• Tell your health care provider if you are allergic to contrast dye or iodine.
  • Tell your health care provider if you are sensitive to or are allergic to any medicines, latex, tape, or anesthetic drugs (local and general).
  • Tell your provider about all medicines you are taking. This includes prescriptions, over-the-counter medicines, and herbal supplements.
  • Tellyour health care provider if you have had a bleeding disorder. Also tell your provider if you are taking blood-thinning medicine (anticoagulant), aspirin, or other medicines that affect blood clotting. You may need to stop these medications before the test.
  • You may get medicine to help you relax (sedative) during the test. You will need to have someone drive you home afterward.
  • You may be given antibiotics before and after the test.
  • Follow any other instructions your provider gives you to get ready.

What happens during an antegrade pyelogram?

You may have an antegrade pyelogram as an outpatient or as part of your stay in a hospital. The way the test is done may vary depending on your condition and your health care provider's practices.

Generally, an antegrade pyelogram follows this process:

  1. You will be asked to remove any clothing, jewelry, or other objects that may get in the way of the test.
  2. You may be asked to remove clothing. If so, you will be given a gown to wear.
  3. An intravenous (IV) line may be inserted into your arm or hand.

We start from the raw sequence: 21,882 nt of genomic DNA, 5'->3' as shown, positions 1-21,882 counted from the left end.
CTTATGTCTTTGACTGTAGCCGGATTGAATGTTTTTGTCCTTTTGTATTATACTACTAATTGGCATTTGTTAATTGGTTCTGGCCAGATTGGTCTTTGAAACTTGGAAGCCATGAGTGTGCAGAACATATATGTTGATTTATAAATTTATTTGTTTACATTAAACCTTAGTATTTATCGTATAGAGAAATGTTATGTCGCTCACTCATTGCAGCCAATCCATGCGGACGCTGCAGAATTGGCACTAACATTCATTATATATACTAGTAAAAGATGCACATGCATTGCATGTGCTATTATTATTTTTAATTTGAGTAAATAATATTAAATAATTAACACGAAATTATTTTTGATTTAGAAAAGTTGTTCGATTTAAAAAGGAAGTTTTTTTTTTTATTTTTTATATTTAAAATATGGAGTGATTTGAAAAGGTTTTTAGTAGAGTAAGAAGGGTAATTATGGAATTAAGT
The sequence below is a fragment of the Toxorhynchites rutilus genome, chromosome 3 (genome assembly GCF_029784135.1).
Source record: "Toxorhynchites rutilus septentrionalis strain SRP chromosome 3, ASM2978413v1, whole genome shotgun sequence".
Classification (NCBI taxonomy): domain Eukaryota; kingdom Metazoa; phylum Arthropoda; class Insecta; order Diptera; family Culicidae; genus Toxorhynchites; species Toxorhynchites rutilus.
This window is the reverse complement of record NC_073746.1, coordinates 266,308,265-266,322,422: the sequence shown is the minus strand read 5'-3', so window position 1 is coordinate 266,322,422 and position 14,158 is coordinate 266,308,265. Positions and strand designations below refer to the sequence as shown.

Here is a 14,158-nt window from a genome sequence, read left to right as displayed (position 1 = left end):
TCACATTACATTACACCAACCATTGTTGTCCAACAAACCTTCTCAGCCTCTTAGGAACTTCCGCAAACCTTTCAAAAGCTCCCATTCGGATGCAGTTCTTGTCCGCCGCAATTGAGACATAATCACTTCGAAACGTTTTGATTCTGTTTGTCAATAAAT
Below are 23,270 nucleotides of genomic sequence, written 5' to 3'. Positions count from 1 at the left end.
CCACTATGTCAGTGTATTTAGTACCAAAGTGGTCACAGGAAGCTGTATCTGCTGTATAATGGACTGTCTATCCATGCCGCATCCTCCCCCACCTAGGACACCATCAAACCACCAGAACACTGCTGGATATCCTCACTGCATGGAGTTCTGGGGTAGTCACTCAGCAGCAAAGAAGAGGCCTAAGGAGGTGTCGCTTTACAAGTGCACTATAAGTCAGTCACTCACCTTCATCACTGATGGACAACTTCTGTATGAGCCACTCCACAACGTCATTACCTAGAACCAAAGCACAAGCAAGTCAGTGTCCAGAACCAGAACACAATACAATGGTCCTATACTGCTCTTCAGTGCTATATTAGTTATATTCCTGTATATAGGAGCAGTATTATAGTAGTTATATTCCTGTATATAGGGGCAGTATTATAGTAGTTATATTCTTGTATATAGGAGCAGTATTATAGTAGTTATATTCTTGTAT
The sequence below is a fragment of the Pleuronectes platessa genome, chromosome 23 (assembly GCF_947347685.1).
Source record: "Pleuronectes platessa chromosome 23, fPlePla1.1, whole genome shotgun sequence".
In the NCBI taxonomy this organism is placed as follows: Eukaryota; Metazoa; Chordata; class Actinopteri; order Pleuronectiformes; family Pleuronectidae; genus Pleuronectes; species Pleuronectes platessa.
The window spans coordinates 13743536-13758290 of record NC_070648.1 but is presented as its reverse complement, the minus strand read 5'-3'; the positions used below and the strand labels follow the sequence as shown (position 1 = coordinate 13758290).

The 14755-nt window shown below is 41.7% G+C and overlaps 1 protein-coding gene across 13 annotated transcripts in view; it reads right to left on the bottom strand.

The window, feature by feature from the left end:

4. You will be asked to lie face down on the X-ray table. The doctor will wipe an area of skin on your lower back with iodine. This will sterilize the area. Sterile drapes will be placed around it.
  5. The doctor will inject a local anesthetic to numb the area. Using ultrasound or fluoroscopy, the doctor will move the needle into the renal pelvis and inject the contrast dye. You may feel mild discomfort during the injection of the local anesthetic. You may also have a brief feeling of warmth from the contrast dye.
  6. The doctor will take a series of X-rays as the dye moves through the ureters.
  7. Once the needle has been inserted, the doctor may put a thin wire through the needle. This will let him or her put in a thin tube (catheter), a nephrostomy tube, or other devices that are needed.
  8. The doctor will remove the needle if you do not need a nephrostomy tube.
  9. He or she will put a sterile bandage or dressing on the site.

What happens after an antegrade pyelogram?

After the procedure, you will be taken to the recovery room. Medical staff will watch your blood pressure, pulse, and breathing. Once you are alert, you will be taken to your hospital room or sent home.

Your urine will be watched closely to see how much of it you are making and if you have any blood in it. Your urine may be red from even a small amount of blood. This is considered normal. You may be told to keeping looking at your urine output for a day or so once you are home.

You may have pain when you urinate. Take a pain reliever for soreness as recommended by your health care provider. Take only the medicines your provider tells you to. Aspirin or certain other pain medicines may raise the risk of bleeding.

Call your health care provider right away if any of these occur:

  • Fever or chills
  • Redness, swelling, or bleeding or other drainage from the insertion site
  • Pain around the insertion site gets worse
  • You have more blood in your urine
  • Difficulty urinating

Your health care provider may give you other instructions, depending on your situation.

Next steps

Before you agree to the test or the procedure make sure you know:
  • The name of the test or procedure
  • The reason you are having the test or procedure
  • The risks and benefits of the test or procedure
  • When and where you are to have the test or procedure and who will do it
  • When and how will you get the results
  • How much will you have to pay for the test or procedure

Medical Reviewers:

  • MMI board-certified, academically affiliated clinician
  • Moloney Johns, Amanda, PA-C, MPAS, BBA